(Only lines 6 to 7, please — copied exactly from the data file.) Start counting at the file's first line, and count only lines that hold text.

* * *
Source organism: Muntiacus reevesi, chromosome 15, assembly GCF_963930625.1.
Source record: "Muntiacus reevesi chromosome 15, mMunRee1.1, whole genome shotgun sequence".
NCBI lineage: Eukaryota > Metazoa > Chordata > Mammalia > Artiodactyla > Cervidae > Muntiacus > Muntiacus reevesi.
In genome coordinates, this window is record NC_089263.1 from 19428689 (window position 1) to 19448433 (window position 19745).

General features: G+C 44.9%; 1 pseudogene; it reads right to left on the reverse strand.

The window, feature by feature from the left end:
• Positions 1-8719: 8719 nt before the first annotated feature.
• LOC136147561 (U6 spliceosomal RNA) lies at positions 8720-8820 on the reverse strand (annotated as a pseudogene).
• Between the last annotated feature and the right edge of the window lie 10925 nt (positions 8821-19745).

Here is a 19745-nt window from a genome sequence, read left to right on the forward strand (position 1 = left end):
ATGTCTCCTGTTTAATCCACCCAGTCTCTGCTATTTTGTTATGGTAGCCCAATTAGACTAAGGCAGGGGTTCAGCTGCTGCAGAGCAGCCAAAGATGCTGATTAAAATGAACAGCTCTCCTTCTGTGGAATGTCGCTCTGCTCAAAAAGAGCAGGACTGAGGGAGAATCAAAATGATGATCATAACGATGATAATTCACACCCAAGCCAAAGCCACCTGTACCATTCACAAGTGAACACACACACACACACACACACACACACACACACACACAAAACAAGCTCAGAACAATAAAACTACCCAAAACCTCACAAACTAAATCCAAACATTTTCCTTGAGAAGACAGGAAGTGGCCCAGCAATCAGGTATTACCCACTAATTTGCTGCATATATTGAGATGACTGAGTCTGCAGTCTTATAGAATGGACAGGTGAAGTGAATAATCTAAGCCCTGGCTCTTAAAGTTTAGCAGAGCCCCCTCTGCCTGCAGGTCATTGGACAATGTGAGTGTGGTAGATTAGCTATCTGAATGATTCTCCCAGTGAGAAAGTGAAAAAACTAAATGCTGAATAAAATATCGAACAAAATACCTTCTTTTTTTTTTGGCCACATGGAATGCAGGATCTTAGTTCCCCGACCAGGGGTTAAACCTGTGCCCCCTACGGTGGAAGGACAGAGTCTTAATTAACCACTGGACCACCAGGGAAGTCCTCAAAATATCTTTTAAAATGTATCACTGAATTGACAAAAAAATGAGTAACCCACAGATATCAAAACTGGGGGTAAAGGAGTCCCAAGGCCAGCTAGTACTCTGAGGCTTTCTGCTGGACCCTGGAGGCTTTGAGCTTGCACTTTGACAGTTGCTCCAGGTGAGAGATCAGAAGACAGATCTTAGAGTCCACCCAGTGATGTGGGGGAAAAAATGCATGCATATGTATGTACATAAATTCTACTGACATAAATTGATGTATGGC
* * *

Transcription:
The window, feature by feature from the left end:
• Positions 1-8719: 8719 nt before the first annotated feature.